Ravensworth (plantation)

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Ravensworth plantation, Virginia

Ravensworth was an 18th-century plantation house near Annandale in Fairfax County, Virginia. Ravensworth was the Northern Virginia residence of William Fitzhugh, William Henry Fitzhugh, Mary Lee Fitzhugh Custis, William Henry Fitzhugh Lee and George Washington Custis Lee. It was built in 1796.[1]


Ravensworth was located near Annandale, Virginia, south of Braddock Road, west of the Capital Beltway (Interstate 495).


It was one of three mansions built on the large Ravensworth land grant; the other two were Ossian Hall and Oak Hill. William Fitzhugh had also purchased a townhouse in Alexandria at 607 Oronoco Street in 1799, which his family – in 1818 – lent to their cousin, Anne Hill Carter Lee, widow of Henry "Light Horse Harry" Lee, and her eleven-year-old son, Robert Edward.[2] Eleven years later, on 26 July 1829, Anne Hill Carter Lee died at Ravensworth.[3]

Historic markers along the road in front of the Ravensworth Shopping Center describe the history of Ravensworth estate.

William Fitzhugh died and was buried there in 1809.

Ravensworth then passed to Fitzhugh's son William Henry Fitzhugh, who died in 1830. William Henry Fitzhugh's childless widow, Anna Maria Sarah Goldsborough Fitzhugh, ran the estate until her death in 1874.

William Fitzhugh and Ann Bolling Randolph's daughter Mary Lee Fitzhugh married George Washington Parke Custis (Martha Washington's grandson) and became the mistress of Arlington House. Their grandson, Confederate general William Henry Fitzhugh "Rooney" Lee, inherited Ravensworth after the death of his great-aunt and lived there from 1874 until his death in 1891. In 1897 George Washington Custis Lee moved to Ravensworth after resigning as president of Washington and Lee University and lived there until his death in 1913.

When Mary Anna Custis Lee fled Arlington House in May 1861 after the outbreak of the Civil War, she stayed at Ravensworth briefly, but then moved further south for fear of inviting damage to the home. Both Union and Confederate forces took advantage of resources and location at Ravensworth; during 1863, in addition to Union forces foraging hay, partisan forces commanded by John S. Mosby once slept in a haystack there and at daybreak discovered they were in full view of a Union encampment. All three of the Fitzhugh estates were protected by orders from both sides throughout the war.[1]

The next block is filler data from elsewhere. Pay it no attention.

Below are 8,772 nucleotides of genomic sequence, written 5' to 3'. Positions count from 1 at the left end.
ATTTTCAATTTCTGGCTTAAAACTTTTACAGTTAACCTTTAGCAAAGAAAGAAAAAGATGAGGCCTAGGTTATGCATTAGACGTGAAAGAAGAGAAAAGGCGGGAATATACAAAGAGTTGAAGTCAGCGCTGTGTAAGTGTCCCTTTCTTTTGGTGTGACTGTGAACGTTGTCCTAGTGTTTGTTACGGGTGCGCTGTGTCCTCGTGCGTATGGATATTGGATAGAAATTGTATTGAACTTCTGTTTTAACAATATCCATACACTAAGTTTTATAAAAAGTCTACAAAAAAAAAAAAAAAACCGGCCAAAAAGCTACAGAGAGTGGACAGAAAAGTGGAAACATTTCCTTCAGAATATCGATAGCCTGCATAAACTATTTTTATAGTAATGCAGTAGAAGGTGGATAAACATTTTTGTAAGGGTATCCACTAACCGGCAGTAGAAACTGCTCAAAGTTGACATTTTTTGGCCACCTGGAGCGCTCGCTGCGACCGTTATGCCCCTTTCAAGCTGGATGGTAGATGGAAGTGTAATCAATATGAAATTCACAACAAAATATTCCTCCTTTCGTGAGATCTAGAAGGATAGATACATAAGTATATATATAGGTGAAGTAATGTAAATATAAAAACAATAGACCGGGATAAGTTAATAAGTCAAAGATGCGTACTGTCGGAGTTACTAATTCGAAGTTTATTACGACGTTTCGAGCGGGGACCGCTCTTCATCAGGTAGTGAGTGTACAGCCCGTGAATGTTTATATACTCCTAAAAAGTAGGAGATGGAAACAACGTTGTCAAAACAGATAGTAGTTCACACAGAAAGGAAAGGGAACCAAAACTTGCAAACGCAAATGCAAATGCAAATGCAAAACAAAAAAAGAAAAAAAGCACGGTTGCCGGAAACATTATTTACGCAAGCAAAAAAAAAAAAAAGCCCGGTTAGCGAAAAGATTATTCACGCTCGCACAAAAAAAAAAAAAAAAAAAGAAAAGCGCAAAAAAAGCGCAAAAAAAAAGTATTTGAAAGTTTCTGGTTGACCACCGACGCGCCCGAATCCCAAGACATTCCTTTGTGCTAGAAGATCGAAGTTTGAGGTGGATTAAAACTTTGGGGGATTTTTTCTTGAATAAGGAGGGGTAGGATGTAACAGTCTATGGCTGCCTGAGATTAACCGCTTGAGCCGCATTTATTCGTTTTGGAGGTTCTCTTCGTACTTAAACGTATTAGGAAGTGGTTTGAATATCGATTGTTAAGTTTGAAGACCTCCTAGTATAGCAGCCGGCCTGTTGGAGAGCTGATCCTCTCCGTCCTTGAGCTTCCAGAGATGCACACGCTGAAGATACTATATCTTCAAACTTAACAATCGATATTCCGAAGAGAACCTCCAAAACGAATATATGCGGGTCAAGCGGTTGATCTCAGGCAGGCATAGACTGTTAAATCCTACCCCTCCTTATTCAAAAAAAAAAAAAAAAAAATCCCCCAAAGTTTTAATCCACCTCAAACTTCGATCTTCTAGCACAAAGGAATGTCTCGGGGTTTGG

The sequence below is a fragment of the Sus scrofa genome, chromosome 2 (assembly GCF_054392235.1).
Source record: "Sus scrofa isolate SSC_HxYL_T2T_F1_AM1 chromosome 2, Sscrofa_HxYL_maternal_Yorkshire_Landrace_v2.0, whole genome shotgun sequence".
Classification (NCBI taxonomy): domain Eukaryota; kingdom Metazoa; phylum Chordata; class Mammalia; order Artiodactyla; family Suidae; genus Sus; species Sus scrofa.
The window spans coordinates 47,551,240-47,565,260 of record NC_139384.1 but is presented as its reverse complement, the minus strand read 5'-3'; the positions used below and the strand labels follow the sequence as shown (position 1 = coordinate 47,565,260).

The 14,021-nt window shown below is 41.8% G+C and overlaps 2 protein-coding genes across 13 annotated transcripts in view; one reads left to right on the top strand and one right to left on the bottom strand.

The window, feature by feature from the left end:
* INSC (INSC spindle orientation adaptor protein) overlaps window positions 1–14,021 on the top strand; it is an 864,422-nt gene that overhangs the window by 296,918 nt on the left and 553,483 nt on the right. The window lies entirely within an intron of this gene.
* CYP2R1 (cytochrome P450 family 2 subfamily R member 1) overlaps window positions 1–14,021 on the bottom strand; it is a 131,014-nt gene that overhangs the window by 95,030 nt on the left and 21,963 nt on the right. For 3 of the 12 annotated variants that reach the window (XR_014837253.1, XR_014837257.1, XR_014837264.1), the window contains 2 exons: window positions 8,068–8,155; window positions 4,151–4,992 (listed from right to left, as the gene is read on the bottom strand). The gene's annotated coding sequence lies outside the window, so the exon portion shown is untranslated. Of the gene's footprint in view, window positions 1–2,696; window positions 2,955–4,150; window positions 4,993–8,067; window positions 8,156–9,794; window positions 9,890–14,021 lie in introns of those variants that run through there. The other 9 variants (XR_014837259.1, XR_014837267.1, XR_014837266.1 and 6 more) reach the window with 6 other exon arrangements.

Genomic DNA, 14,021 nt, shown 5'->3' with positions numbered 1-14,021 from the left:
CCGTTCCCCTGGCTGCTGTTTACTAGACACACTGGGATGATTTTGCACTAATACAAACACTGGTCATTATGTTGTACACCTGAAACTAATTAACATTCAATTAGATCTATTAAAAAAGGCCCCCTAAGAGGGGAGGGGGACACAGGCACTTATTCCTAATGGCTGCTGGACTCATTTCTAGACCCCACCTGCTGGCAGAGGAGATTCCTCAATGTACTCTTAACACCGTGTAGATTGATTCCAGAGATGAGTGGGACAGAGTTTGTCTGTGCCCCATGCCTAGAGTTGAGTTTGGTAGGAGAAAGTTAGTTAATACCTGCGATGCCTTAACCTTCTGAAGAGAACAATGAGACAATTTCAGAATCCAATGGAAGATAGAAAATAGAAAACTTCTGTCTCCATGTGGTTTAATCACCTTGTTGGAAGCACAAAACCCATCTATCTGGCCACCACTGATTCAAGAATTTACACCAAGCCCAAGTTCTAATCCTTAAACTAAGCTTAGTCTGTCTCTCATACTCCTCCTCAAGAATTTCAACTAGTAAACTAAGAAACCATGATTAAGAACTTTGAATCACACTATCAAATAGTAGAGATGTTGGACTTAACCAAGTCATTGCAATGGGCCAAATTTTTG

The house mysteriously burned on 1 August 1926.[4]

In 1957, Dr. George Bolling Lee's widow sold the estate for development.[4] That same year the remains from the Fitzhugh family cemetery, including those of William Fitzhugh and his wife, were removed and reinterred at the cemetery of Pohick Church in Lorton.[5][6] The grounds later became the Ravensworth Farm subdivision, which today is a census-designated place also called Ravensworth. The locality's population as of the 2010 census was 2,466.[7]

See also[edit]


  1. ^ a b "History of Annandale". annandale.va.us. Retrieved 9 December 2014.
  2. ^ "History of Ravensworth, Ray D'Amato". Retrieved 25 January 2018.[permanent dead link]
  3. ^ Paul C. Nagel (27 February 1992). The Lees of Virginia: Seven Generations of an American Family. Oxford University Press. p. 200. ISBN 978-0-19-507478-9. Retrieved 30 April 2012.
  4. ^ a b Marc R. Matrana (11 August 2009). Lost Plantations of the South. Univ. Press of Mississippi. p. 17. ISBN 978-1-57806-942-2. Retrieved 30 April 2012.
  5. ^ William Fitzhugh at Find a Grave
  6. ^ "Pohick Church Cemetery". www.pohick.org. Retrieved 25 January 2018.
  7. ^ "Geographic Identifiers: 2010 Demographic Profile Data (G001): Ravensworth CDP, Virginia". U.S. Census Bureau, American Factfinder. Retrieved October 14, 2016.

Coordinates: 38°48′32″N 77°13′23″W / 38.809°N 77.223°W / 38.809; -77.223